Sunday, August 14, 2011

The Joy of Metal Clay - Miracles of Nature


Please excuse a slight digression from metal clay today.
One thing I am inspired by is nature!



While camping a couple of weeks ago my youngest and I collected a Monarch caterpillar and two monarch eggs. We have spent the past two weeks entranced by the process of metamorphosis.



In addition to the eggs we collected we discovered eggs on our home milkweed plants (their sole source of food) and we now seem to have quite a Monarch nursery going on in our kitchen (the current count is one chrysalis, three caterpillars and four eggs).




First, there is the egg, it is small, oval in shape, whitish creamy colour which is found on the underside of the milkweed leaf.



Above is one of our recent eggs we found on our front lawn!


This stage takes about three days to hatch. Before they hatch you can begin to see the little critter developing in the egg. Right before it hatches you can clearly see the black head in the egg. When he or she emerges the first thing it does is eat it's shell. Then the critter slowly begins eating the milkweed and beginning to get its nice stripy colour.





Three day old monarch (above). The tiny holes are the areas where he has been munching the leaf.


Once born these little critters are extremely tiny. They are so small, we lost one of our newborns and we fear that he/she was eaten by one of bigger caterpillars (only because it is so tiny and probably was in the way). Below are the current babies in our nursery:


Far left is a 12 day old caterpillar, in the middle on the left side of the penny is a 9 day old caterpillar and there is a tiny, tiny one to the right of the penny who is three days old.



They grow quickly and in about two weeks they will begin to form their chrysalis.



The first caterpillar beginning to get ready to form its chrysalis. (this one we guess is about 12-14 days old, we didn't hatch him so we aren't certain).

Our first caterpillar is sitting in his chrysalis as I write this (we have decided it's a boy but won't know its actual sex until its pupates into a butterfly, Monarch's sex can be determined by the spots on their wings).

We had the joy of watching him begin the transformation. He began by seeking out a place to build his new home. We watched him as he left his milkweed leaves and began to walk up and down several sticks we had provided him for this purpose. Finally when he picked a spot he made a white bump on the stick with his mouth then turned around and attached his behind to this spot. Then he slowly lowered himself into a "J" shape hanging from the branch (pictured above).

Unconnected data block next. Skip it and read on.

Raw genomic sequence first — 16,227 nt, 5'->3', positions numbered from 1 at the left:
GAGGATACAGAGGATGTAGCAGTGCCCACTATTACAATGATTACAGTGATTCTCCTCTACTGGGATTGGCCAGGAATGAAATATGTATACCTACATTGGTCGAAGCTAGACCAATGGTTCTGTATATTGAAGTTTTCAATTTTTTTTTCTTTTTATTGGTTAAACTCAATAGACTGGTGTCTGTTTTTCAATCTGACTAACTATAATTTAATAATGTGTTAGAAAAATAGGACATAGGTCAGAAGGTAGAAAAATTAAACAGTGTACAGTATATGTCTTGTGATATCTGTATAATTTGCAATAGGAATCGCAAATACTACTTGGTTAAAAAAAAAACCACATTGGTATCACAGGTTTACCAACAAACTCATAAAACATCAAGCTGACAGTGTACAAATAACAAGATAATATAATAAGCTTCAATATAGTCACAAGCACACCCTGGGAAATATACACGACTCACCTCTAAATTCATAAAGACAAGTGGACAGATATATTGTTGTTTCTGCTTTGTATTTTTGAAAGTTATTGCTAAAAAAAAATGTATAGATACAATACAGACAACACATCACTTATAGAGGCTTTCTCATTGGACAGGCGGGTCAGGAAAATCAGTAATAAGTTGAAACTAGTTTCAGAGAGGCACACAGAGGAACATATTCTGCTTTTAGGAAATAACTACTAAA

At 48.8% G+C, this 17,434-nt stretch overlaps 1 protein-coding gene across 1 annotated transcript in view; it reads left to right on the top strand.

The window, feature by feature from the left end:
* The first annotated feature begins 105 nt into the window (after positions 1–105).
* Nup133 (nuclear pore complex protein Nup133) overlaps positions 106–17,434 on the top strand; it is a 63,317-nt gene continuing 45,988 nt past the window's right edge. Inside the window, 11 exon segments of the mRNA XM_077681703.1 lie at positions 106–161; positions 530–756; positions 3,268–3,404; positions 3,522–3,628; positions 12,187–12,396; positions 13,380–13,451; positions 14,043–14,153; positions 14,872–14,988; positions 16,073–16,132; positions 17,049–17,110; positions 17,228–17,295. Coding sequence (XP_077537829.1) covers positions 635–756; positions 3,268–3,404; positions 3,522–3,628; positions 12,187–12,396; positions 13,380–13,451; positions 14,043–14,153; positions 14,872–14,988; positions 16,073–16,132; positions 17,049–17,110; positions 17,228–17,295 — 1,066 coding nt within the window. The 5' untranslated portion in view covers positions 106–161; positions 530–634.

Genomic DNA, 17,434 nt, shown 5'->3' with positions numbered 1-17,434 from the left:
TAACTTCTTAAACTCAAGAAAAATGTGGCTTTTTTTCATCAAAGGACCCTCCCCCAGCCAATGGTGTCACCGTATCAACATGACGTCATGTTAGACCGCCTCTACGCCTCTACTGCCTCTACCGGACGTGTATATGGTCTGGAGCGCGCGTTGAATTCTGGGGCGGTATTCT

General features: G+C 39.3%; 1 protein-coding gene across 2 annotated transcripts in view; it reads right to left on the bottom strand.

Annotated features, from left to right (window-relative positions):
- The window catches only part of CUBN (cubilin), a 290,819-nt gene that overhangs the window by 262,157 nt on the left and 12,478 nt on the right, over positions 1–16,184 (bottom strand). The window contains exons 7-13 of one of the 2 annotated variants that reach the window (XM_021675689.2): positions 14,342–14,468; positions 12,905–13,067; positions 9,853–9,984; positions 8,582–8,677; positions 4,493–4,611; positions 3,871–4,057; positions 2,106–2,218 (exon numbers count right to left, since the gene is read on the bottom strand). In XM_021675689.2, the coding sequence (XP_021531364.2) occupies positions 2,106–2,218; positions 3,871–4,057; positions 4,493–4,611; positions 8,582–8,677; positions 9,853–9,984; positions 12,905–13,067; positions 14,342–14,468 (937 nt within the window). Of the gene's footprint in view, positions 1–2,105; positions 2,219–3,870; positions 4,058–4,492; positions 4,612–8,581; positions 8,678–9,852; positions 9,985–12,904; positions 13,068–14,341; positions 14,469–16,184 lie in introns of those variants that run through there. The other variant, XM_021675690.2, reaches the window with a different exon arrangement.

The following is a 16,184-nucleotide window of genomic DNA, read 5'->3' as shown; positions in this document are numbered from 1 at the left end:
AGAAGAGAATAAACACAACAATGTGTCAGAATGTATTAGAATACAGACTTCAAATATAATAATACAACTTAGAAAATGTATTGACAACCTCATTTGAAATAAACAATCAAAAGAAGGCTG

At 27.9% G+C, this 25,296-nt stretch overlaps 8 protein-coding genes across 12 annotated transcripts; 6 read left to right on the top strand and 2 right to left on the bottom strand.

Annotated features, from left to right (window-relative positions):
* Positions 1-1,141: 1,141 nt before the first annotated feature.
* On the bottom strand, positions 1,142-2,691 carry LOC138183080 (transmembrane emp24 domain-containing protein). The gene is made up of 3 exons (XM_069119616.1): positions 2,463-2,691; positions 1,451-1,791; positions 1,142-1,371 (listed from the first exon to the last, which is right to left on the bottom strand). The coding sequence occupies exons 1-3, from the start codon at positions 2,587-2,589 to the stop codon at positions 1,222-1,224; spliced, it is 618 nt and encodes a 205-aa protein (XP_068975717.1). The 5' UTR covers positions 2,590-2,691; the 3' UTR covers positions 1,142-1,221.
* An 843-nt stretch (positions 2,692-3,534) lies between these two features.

After this point he hung there for quite a while (about 12 hours, not changing much), I noticed the shades of his yellow skin began to get a green hue to it. I missed seeing when it started to changed into the beautiful green chrysalis. I was sitting at my desk working on some work and within five minutes of not watching I turned my head and he had turned green (and like something out of an alien movie). Actually the whole process makes me think of aliens.


Beginning to form the chrysalis, you can still see the caterpillar like ridges and bumps. (it took about 30 minutes before it got its smoother look with the tiny golden dots as below).




As he does this he wiggles and wiggles, from my research the process is actually a shedding of his exoskeleton. Then he becomes this beautiful chrysalis with golden dots on it. I have to admit that the monarch chrysalis is one of the most beautiful exotic things created by nature.



Although this little nature lesson is far from metal clay. It has inspired me and I am hopping to create little nature series. I don't think it will be in silver sadly (budgetary cuts, you know) but we will see.


Our first chrysalis is five days old, we expect to have a Monarch, by next week (fingers crossed), stay tuned.


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